pin image for how to make sure you're financially prepared for Christmas 20212020 was unlike any other year we’ve ever lived through. There was a global pandemic, calls for social change, unprecedented unemployment, virtual learning, and a chaotic election. It was a year of learning, change, and growth for many but also grief and struggle. One lesson I know many people are taking with them from 2020 is the need to be prepared for the unexpected. 

With such a crazy year, I know many people who struggled through the holiday season financially. They weren’t financially prepared for Christmas. 

I have a question for you and it might be a bit personal – how much did you spend on Christmas 2020? Were you okay with the amount you spent? Or did you spend way more than you had planned? 

Have you taken the time to add up all of the gifts, purchases, decorations, and foods you bought for Christmas 2020? If not, go grab a piece of paper and figure it out! Find the exact number (or as close to it as you can get) and take a good hard look at that number. Then ask yourself – am I happy with this amount? Was I prepared to spend this amount?

If you’re not happy with what you spent and you feel like you don’t even know how you paid for it all (or you do know how you paid for it – on credit – and you’re going to be paying it off for months), I have some news for you. 

NOW is the best time to start planning for NEXT Christmas.

3 Steps to Make Sure You’re Financially Prepared for Christmas 2021! 

Take the Number You Just Wrote Down and Adjust it Realistically.

So, I just asked you to find out exactly what you spent on Christmas 2020. Whether you paid for Christmas in cash or on credit, this number gives you a real hard look at exactly how much you spent. Take it in and get comfortable with it. Then, consider where you are at currently and make adjustments based on that. 

If you went way over and feel buried in credit card bills, lower that number. If you’re pleasantly surprised with how much you spent and you stayed right within your budget, keep it the same or bump it up a bit.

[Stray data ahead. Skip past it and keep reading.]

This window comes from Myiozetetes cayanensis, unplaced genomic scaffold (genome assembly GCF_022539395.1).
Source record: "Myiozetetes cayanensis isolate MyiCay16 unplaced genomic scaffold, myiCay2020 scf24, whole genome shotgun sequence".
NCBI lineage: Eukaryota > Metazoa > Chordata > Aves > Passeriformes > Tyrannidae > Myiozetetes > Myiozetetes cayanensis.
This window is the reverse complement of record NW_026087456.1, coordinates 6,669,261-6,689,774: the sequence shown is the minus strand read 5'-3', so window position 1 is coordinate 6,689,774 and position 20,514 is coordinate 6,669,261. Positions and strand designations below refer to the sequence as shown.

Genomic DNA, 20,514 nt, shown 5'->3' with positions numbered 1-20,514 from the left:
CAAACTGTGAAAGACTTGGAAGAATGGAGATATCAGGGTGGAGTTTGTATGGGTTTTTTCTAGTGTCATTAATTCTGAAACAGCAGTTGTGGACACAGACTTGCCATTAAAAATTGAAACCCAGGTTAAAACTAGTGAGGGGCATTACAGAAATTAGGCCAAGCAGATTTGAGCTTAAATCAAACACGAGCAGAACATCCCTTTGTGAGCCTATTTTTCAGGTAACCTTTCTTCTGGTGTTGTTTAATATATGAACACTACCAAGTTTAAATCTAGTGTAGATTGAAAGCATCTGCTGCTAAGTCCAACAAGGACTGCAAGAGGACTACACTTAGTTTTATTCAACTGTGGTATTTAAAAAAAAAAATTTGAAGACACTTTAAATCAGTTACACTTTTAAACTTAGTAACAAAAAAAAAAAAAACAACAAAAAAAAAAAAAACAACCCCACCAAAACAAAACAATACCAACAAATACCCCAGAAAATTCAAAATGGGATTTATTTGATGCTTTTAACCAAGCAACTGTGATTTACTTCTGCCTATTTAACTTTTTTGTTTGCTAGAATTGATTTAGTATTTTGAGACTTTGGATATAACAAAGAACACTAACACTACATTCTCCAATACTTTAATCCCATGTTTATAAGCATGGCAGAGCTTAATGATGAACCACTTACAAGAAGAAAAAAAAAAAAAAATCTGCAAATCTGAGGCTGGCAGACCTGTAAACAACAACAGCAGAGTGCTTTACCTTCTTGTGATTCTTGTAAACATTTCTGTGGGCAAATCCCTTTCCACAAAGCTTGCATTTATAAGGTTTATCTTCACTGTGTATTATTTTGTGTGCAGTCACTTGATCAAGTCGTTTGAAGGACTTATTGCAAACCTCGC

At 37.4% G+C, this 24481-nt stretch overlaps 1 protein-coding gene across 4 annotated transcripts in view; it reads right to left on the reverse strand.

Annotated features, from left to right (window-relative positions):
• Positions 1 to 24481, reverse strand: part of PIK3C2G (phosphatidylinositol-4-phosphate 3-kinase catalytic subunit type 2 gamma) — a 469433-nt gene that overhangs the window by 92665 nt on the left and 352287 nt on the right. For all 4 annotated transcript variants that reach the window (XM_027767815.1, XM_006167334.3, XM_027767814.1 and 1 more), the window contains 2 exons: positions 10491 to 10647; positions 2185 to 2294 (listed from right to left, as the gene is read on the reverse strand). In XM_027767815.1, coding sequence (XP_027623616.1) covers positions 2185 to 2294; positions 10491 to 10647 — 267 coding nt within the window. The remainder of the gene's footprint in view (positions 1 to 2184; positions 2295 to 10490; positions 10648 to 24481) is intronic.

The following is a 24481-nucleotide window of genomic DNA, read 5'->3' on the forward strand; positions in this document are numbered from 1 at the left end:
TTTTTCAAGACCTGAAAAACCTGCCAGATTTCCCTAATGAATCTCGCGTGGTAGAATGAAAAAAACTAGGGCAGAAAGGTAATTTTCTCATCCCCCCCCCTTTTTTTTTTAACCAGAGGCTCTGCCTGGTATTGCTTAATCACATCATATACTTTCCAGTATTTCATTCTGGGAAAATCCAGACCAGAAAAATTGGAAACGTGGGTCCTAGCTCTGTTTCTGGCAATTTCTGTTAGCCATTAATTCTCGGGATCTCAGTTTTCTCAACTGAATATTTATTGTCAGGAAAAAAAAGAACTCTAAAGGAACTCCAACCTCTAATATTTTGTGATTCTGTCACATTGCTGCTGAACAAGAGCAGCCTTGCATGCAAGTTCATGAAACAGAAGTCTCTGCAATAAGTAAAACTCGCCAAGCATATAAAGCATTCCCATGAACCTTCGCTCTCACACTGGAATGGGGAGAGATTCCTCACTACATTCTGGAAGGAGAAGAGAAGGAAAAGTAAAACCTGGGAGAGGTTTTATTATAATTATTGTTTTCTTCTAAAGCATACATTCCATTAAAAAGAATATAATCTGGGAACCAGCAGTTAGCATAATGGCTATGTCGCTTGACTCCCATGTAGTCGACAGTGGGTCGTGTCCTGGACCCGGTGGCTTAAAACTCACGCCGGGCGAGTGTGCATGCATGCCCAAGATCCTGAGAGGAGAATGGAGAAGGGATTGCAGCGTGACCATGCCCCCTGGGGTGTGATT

This type of assessment, and reflection – after any major event or purchase, is really important to your realistic budget planning. 

Divide by 10, 11, or 12 – You Pick!

When will you start shopping for holiday gifts and begin decorating your home? Considering this will help you to determine when you’ll need your fund built up by. If you start shopping in July, you’ll want to have a good amount in your fund after only 6 months. If you wait until after Thanksgiving to get started, you could go with 11 months. 

Set up Your Christmas 2021 Sinking Fund – Either Digital or Cash Envelopes

Now that you know the numbers you’re working with, get your Christmas 2021 sinking fund set up! That way, you’ll be financially prepared for Christmas! A sinking fund is a fund that you set aside each month to go towards a specific expense, savings, or payment. In this case, that expense is Christmas 2021. To set this up, you can either use a digital budgeting app like YNAB or cash envelopes. 

YNAB, aka You Need A Budget, is personal budgeting software and it’s available for Windows, Mac, and iOS. Setting up a sinking fund on YNAB is super simple. It’s just a matter of creating the fund and then specifying how much you’ll add to it each month. You’ve already done that math, so you’re set. 

If digital is not your thing, you can instead use cash envelopes. Simply grab an envelope, label it Christmas 2021 and add the specific amount to that envelope each month.

Being proactive or planning ahead for Christmas shopping is such a huge relief! I used to always dread having to go Christmas shopping because I knew that meant I needed to spend money I didn’t have, but now, it doesn’t even cross my mind. I go into Christmas shopping with my mind at ease, which makes it a much more enjoyable experience.